But even his own countrymen have a love/hate relationship with the guy: Voted 5 times Bulgarian player of the year (equaling the great Stoichkov) and boasting a wonderful 41/67 record for his national team he has recently been indefinitely exiled from the squad due to perceived 'lack of effort'.
And that's where the trouble begins....
Is Berbatov really fit to lead the Manchester United front line - It seems the answer is clearly 'only if he wants to'.
When one takes into the account an honest workhorse like Tevez, who rightly feels aggrieved at losing his place to Berba, its hard to fathom how Ferguson hasn't thrown a boot at him thus far.
The warning signs are there. Quite simply he looks thoroughly disinterested in the game in general nowadays, and that's even taking his notorious nature/posture/style into account. My own opinion having watched similar enormously talented bigshots piss away careers many a time now is that something off the pitch is bothering/distracting him.
Hopefully we won't have to wait until the inevitable career obituary or a News of the World expose to find out exactly what but two words should suffice for now: Adrian Mutu.
One thing's for sure as much as I personally rate Berbatov when he is on song he is at this stage one of the flops of the season and if he keeps up his behaviour it could become Dimi- 'tar and feather him' -ov before too long.
AKA...............................'Ibracadabra', 'The Best player in the World'
As one of top 2 best paid players in world football, Ibra has been constantly touted by those in Serie A as the 'complete forward' and even by his coach at Inter, Jose Mourinho as simply the best.
I'm not sold on this guy one bit. Once again we consult the international goalscoring charts to find a hogwash of countries he's scored against that are about the size of my back garden (or backyard as Americans say). Even taking goals against England, Spain and Italy into account his club record suggests serious noob basher material.
9/41 in the CL as part of teams that are supposedly better equipped than Ajax to supply the big man, Juventus and Inter, is clearly astonishing for such a player with a reputation like Ibra's. Although he has won Serie A's footballer of the year last season one really has to ask who he is up against nowadays over there in Italy.
This season he faces stiff competition from former Valencia and Monaco flop Marco Di Vaio for top scorer - surely an indication of decreasing standards in Serie A as opposed to individual brilliance - at least by the highest standards anyway.
At 27, time is running out for Ibra to prove he has something else in the locker. People like Jose Mourinho have apparently seen (or maybe want to see) in him things I haven't. His performances in the CL unfortunately have done nothing to dispel my theory that every brace or hat trick against the likes of Lecce or Atalanta is roughly the equivalent of 1/2 a goal in the champions league - even taking into account the slide in group stage standards over the past few years.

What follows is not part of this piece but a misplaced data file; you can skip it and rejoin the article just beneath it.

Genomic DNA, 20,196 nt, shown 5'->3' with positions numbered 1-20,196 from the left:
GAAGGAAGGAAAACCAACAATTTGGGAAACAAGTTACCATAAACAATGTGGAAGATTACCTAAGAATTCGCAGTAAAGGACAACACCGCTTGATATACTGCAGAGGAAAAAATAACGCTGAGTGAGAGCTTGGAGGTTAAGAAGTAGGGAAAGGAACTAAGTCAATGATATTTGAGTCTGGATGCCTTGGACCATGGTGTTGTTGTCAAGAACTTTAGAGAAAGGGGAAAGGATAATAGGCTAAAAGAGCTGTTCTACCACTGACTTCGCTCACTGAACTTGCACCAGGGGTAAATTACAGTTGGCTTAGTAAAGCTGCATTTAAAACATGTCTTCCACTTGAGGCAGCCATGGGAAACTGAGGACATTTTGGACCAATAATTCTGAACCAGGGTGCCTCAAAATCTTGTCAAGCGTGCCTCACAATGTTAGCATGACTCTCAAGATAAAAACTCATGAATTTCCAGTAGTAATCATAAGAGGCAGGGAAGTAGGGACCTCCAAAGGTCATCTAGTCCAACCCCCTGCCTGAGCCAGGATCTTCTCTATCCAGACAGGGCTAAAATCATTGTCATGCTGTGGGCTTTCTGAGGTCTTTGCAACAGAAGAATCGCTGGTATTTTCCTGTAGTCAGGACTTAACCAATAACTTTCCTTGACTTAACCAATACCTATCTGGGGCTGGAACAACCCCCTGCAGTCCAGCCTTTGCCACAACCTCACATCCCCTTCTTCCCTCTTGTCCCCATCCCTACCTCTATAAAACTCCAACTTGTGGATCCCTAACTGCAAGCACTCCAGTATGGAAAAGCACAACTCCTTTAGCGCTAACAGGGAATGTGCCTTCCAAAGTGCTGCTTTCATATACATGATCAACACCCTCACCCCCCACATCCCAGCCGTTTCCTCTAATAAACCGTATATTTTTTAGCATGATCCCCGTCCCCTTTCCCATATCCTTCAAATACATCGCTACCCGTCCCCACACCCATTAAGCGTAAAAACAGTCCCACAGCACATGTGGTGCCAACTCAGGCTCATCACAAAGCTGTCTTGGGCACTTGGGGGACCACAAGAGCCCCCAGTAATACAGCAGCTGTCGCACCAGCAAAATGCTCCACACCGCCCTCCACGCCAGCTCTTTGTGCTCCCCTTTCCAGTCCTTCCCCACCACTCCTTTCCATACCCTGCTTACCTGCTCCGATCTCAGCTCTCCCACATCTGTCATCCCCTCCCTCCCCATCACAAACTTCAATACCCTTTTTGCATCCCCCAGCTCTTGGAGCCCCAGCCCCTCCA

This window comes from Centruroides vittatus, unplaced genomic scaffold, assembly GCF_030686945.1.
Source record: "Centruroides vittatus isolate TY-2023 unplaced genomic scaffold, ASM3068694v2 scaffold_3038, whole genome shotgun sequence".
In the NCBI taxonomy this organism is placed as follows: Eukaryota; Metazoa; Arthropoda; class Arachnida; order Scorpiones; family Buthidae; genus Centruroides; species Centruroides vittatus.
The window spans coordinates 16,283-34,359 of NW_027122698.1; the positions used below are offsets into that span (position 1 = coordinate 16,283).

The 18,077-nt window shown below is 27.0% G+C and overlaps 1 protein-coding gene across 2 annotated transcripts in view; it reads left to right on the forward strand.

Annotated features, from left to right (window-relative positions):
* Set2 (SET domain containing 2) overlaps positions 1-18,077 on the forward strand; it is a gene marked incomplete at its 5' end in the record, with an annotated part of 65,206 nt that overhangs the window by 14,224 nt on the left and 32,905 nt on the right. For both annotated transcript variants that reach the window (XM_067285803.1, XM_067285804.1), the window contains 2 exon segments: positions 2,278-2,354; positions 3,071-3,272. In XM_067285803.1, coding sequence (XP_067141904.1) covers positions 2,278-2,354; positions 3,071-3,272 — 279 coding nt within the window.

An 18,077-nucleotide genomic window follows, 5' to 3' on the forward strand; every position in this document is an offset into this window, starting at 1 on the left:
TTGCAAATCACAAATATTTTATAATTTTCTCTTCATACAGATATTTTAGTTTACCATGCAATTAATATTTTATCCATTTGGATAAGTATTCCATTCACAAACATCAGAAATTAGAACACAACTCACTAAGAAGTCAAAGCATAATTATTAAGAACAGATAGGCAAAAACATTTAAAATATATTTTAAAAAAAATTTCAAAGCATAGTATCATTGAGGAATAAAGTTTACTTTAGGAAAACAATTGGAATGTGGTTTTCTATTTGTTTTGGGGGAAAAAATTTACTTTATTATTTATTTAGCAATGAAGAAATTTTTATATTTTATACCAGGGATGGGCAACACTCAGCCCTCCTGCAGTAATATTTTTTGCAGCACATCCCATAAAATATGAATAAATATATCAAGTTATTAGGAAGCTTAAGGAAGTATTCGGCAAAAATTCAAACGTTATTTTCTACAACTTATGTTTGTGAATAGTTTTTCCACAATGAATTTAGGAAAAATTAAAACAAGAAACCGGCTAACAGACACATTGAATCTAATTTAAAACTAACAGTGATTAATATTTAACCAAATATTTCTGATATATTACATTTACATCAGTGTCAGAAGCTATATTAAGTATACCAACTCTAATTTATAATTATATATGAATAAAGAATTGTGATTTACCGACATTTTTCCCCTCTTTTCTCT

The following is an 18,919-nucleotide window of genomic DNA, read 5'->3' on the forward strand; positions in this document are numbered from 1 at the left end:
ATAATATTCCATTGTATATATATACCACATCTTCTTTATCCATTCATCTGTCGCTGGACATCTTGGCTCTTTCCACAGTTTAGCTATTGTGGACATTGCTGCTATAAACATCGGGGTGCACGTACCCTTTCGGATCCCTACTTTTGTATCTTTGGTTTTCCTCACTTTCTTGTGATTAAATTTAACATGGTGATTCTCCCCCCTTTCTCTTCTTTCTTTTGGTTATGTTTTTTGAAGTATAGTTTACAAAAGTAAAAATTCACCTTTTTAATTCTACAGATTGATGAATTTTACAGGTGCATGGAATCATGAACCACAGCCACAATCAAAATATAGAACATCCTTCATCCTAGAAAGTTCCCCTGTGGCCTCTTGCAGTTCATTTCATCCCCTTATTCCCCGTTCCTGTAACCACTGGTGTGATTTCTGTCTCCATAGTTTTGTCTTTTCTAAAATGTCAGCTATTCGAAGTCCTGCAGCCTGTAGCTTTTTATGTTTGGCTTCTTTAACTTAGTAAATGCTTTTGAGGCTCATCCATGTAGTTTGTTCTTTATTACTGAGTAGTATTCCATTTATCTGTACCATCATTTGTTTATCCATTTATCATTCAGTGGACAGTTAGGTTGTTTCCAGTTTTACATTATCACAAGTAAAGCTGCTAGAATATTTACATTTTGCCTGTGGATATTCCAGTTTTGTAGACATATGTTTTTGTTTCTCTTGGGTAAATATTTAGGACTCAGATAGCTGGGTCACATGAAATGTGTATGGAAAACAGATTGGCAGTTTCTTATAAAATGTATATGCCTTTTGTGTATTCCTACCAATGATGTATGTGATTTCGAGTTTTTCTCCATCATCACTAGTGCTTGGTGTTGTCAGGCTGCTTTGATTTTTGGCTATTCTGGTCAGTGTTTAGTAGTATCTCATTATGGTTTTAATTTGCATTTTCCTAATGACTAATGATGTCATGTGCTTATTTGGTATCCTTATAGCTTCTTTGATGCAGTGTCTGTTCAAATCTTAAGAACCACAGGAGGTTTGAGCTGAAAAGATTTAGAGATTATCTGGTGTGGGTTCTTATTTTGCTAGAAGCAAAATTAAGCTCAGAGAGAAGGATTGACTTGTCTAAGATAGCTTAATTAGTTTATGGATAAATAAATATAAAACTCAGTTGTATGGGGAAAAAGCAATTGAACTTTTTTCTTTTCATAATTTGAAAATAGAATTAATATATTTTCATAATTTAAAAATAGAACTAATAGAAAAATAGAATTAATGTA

Right now he is somebody that gives noob bashers a bad name.
AKA.............................'Golden Balls', 'Becks', 'A Nice Guy'
Before people throw their hands up in disgust and decide to attach my picture to a dartboard I just want you to know that if you read my previous article on the guy (once again, just click on my picture or name) I genuinely think he's a great footballer, in fact very memorable, even just in terms of on the pitch reasons (who will forget his performance in my fave game of all time, the CL Qtr Final involving Man U and Real Madrid).
He's always struck me as a humble, decent and professional guy with a childlike fascination with representing his country. He's certainly not the worst guy you could meet on this list.
But everytime I think of Beckham I think of screaming Japanese teenage girls in airports...that awful Bend it Like Beckham movie....the Vogue etc magazine covers...the ridiculous €250m deal to sell t-shirts....rubbing shoulders with the rich and famous in LA....the list goes on and nothing on it has anything to do with the game that made him famous in the first place!
Beckham has become such a phenomenon off the pitch you would think he really was a movie or popstar. As I have argued before he is the most well known footballer arguably of all time, no player's face is as instantly recognizable anywhere in the free world (and especially unfree world).
But that has all nothing to do with his admittedly better than average footballing ability. It should come as no surprise that much of the demand for Beckham from clubs since he was sold by a despairing Alex Ferguson has been rooted in at least as much commercial reasons as footballing ones -and that's not being cynical to marketing and businessmenn Alexei Lalas, Silvio Berlusconi and Florentino Perez who went on to acquire his 'services'/or as argued, brand.
I guess I'm kind of dissappointed that the world's best sport will forever be associated with David Beckham for hundreds of millions of people that don't know much about it. If Beckham was the man to finally make soccer big in the US, I can only imagine most of the newly acquired fans there would surely have been getting into football for the wrong reasons.